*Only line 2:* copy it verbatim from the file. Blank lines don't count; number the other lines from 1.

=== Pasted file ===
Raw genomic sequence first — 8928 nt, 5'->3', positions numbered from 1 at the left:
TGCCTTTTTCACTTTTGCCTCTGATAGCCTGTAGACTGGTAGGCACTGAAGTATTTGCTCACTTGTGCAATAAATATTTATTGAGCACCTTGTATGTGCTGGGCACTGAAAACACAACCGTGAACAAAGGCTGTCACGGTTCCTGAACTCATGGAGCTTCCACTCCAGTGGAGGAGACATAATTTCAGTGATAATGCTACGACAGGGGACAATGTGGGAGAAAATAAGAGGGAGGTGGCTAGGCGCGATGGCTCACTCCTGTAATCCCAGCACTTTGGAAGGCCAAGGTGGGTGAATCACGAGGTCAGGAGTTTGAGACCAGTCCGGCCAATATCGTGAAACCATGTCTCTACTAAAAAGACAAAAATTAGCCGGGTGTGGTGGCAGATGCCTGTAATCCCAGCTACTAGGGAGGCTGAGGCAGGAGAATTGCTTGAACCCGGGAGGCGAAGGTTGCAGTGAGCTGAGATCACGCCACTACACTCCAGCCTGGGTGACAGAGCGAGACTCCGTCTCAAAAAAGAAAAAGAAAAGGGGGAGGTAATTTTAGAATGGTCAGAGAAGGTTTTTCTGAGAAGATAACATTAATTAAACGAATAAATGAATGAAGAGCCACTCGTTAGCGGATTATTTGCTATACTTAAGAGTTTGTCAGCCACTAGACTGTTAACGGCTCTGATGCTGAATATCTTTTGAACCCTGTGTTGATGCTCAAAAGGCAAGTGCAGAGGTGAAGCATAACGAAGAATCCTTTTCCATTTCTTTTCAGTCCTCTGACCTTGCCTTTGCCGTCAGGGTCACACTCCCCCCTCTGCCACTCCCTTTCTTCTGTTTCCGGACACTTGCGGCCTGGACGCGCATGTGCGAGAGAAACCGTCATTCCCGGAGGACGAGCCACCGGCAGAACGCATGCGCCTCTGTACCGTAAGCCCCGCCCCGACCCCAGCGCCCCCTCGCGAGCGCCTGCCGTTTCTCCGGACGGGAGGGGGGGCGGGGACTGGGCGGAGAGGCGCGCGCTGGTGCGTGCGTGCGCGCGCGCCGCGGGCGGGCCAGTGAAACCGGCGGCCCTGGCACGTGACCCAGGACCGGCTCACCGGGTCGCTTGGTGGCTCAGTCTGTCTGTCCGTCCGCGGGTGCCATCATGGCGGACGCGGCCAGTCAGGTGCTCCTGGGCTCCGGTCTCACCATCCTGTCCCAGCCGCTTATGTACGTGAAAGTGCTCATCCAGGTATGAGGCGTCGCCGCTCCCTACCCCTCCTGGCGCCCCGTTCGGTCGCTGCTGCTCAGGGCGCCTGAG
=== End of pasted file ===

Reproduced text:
TGCCTTTTTCACTTTTGCCTCTGATAGCCTGTAGACTGGTAGGCACTGAAGTATTTGCTCACTTGTGCAATAAATATTTATTGAGCACCTTGTATGTGCTGGGCACTGAAAACACAACCGTGAACAAAGGCTGTCACGGTTCCTGAACTCATGGAGCTTCCACTCCAGTGGAGGAGACATAATTTCAGTGATAATGCTACGACAGGGGACAATGTGGGAGAAAATAAGAGGGAGGTGGCTAGGCGCGATGGCTCACTCCTGTAATCCCAGCACTTTGGAAGGCCAAGGTGGGTGAATCACGAGGTCAGGAGTTTGAGACCAGTCCGGCCAATATCGTGAAACCATGTCTCTACTAAAAAGACAAAAATTAGCCGGGTGTGGTGGCAGATGCCTGTAATCCCAGCTACTAGGGAGGCTGAGGCAGGAGAATTGCTTGAACCCGGGAGGCGAAGGTTGCAGTGAGCTGAGATCACGCCACTACACTCCAGCCTGGGTGACAGAGCGAGACTCCGTCTCAAAAAAGAAAAAGAAAAGGGGGAGGTAATTTTAGAATGGTCAGAGAAGGTTTTTCTGAGAAGATAACATTAATTAAACGAATAAATGAATGAAGAGCCACTCGTTAGCGGATTATTTGCTATACTTAAGAGTTTGTCAGCCACTAGACTGTTAACGGCTCTGATGCTGAATATCTTTTGAACCCTGTGTTGATGCTCAAAAGGCAAGTGCAGAGGTGAAGCATAACGAAGAATCCTTTTCCATTTCTTTTCAGTCCTCTGACCTTGCCTTTGCCGTCAGGGTCACACTCCCCCCTCTGCCACTCCCTTTCTTCTGTTTCCGGACACTTGCGGCCTGGACGCGCATGTGCGAGAGAAACCGTCATTCCCGGAGGACGAGCCACCGGCAGAACGCATGCGCCTCTGTACCGTAAGCCCCGCCCCGACCCCAGCGCCCCCTCGCGAGCGCCTGCCGTTTCTCCGGACGGGAGGGGGGGCGGGGACTGGGCGGAGAGGCGCGCGCTGGTGCGTGCGTGCGCGCGCGCCGCGGGCGGGCCAGTGAAACCGGCGGCCCTGGCACGTGACCCAGGACCGGCTCACCGGGTCGCTTGGTGGCTCAGTCTGTCTGTCCGTCCGCGGGTGCCATCATGGCGGACGCGGCCAGTCAGGTGCTCCTGGGCTCCGGTCTCACCATCCTGTCCCAGCCGCTTATGTACGTGAAAGTGCTCATCCAGGTATGAGGCGTCGCCGCTCCCTACCCCTCCTGGCGCCCCGTTCGGTCGCTGCTGCTCAGGGCGCCTGAG